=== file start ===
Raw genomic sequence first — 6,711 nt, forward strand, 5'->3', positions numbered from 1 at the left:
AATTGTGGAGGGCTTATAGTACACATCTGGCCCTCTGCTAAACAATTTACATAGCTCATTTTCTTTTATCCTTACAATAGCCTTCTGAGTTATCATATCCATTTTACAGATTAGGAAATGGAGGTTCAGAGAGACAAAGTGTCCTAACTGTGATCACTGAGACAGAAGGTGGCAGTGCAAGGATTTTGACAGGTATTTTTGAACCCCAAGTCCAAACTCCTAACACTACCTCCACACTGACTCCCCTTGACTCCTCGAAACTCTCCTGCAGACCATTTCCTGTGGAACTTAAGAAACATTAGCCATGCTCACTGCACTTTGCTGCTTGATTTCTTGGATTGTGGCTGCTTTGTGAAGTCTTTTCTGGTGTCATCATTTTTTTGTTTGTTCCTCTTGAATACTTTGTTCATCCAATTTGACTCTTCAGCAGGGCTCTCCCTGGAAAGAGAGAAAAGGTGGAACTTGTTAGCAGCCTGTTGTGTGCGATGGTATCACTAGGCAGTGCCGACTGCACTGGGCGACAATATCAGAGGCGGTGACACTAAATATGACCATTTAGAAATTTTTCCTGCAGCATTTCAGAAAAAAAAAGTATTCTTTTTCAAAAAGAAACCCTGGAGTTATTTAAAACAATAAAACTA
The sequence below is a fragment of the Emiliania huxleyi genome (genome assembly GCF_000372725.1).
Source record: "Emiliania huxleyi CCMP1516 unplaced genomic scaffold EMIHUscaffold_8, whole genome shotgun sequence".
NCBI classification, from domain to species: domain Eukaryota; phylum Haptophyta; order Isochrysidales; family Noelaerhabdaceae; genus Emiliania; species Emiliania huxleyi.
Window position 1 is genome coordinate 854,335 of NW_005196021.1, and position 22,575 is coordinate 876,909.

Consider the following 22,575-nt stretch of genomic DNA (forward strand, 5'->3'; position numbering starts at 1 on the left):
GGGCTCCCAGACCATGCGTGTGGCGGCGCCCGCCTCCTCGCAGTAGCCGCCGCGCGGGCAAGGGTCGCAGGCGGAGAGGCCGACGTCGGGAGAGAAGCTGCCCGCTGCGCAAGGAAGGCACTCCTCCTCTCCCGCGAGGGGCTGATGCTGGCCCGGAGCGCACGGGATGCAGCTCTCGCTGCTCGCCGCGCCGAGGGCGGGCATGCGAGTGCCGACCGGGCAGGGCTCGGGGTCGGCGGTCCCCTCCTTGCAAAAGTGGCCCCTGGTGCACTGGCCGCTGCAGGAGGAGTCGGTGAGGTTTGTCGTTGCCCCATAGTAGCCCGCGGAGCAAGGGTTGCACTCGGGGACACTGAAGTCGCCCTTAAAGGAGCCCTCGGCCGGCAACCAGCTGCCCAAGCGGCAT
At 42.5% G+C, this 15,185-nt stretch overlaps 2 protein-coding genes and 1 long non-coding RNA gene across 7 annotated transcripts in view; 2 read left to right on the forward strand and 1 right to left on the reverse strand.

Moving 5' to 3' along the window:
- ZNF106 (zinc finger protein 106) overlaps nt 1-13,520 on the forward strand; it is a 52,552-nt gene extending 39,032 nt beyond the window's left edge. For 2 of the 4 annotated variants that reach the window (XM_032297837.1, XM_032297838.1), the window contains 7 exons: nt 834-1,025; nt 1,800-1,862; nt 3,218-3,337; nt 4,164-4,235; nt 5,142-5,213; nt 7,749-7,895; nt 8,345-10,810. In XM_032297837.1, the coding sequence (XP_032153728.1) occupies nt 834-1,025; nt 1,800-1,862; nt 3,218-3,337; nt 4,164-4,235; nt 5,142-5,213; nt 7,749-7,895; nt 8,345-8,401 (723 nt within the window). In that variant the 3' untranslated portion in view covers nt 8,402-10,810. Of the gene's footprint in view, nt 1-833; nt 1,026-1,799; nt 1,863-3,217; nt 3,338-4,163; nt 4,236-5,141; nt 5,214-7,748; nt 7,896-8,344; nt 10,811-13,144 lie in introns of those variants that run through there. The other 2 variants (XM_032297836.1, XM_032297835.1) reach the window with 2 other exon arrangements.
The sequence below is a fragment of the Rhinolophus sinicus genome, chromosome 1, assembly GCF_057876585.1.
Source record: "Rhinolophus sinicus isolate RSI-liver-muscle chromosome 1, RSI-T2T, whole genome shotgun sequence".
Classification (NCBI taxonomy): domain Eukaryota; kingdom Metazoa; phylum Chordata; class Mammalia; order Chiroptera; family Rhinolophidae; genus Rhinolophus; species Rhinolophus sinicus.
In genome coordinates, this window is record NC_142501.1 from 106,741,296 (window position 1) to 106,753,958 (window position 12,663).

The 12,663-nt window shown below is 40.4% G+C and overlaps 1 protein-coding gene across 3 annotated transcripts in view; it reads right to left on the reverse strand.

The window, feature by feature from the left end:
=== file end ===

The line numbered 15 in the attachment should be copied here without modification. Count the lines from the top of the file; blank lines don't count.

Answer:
In genome coordinates, this window is record NC_142501.1 from 106,741,296 (window position 1) to 106,753,958 (window position 12,663).